FIFTY people in Cork who have contracted Covid-19 since the beginning of the outbreak have died it has been revealed as hopes rise for a vaccine.
New figures published by the Central Statistics Office (CSO) show that up to July 17, 1,497 Covid-19 related deaths had been reported nationally, with a further 256 deaths cited as probable deaths linked to the virus.
Fifty Covid-19 related deaths were reported in Cork up to that date.
The median age of those who died was 83 years.
The figures show a total of 1,560 cases of Covid-19 had been reported from Cork, with the median age of cases at 46 years.
Cork now accounts for around six percent of all cases reported nationally and, while it has reported the second-highest number of Covid-19 cases for any county, official figures show it has the sixth-lowest cumulative incidence rate of confirmed cases per 100,000 population.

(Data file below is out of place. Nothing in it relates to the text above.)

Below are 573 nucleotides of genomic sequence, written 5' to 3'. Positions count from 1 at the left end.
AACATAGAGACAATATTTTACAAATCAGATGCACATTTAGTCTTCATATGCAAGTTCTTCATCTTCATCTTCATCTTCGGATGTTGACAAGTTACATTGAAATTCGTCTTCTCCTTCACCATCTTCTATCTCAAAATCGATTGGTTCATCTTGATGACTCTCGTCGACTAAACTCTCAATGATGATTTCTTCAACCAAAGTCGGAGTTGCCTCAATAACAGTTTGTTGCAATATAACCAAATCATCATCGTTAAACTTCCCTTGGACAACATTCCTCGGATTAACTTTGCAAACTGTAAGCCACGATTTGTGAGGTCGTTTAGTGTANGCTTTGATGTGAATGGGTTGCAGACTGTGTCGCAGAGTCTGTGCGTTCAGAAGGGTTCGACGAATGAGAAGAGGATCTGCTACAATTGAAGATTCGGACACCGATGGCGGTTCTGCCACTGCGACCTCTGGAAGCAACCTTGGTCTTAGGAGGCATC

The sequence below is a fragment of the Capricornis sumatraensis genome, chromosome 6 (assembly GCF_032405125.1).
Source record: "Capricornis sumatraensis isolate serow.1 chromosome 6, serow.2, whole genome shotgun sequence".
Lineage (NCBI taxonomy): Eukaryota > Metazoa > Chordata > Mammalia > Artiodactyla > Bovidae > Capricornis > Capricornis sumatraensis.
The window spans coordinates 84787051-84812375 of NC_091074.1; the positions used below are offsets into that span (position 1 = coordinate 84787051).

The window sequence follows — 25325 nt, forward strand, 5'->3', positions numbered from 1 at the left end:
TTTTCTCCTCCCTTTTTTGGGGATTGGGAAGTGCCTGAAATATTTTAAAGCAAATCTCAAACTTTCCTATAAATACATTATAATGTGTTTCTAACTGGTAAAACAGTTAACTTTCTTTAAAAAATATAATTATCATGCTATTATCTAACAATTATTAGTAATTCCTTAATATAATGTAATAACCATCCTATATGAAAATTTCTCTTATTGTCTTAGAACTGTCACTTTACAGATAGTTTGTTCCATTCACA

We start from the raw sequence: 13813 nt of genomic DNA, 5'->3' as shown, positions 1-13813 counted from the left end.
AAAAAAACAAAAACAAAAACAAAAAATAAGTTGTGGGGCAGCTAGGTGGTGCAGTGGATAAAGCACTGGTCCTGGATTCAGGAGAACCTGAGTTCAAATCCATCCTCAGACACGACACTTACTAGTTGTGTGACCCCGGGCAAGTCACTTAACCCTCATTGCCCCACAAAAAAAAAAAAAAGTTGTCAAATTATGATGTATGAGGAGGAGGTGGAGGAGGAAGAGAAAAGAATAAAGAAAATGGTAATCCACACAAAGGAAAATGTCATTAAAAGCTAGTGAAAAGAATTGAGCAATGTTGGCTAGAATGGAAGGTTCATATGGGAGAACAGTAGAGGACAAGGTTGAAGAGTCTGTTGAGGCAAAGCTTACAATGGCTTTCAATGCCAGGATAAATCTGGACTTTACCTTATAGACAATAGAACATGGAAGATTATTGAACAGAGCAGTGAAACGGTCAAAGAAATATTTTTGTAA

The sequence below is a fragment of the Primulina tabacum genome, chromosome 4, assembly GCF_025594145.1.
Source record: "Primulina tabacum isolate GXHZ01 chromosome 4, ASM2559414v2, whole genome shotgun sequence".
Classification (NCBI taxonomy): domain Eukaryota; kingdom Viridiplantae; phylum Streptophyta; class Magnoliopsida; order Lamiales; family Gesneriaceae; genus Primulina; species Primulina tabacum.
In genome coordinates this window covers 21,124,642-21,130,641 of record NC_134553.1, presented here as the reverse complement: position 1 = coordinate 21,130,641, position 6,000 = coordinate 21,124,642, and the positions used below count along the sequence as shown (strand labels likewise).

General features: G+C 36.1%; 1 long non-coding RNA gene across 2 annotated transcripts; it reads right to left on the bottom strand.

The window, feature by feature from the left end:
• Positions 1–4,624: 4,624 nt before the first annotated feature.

Cork GP Dr Nick Flynn said that Cork has done “relatively well” during the outbreak, something which he attributed in part to “good public health advice, good luck and poor infrastructure.”
UK trials to develop a vaccine are to be expanded and have been described as "promising".
Dr Flynn believes it will be at least nine to 12 months before it is likely that a vaccine would be available, and in enough supply, for it to reach the Irish public widely.
Last night, the National Public Health Emergency Team (NPHET) confirmed that 20 more cases of Covid-19 have been reported in Ireland.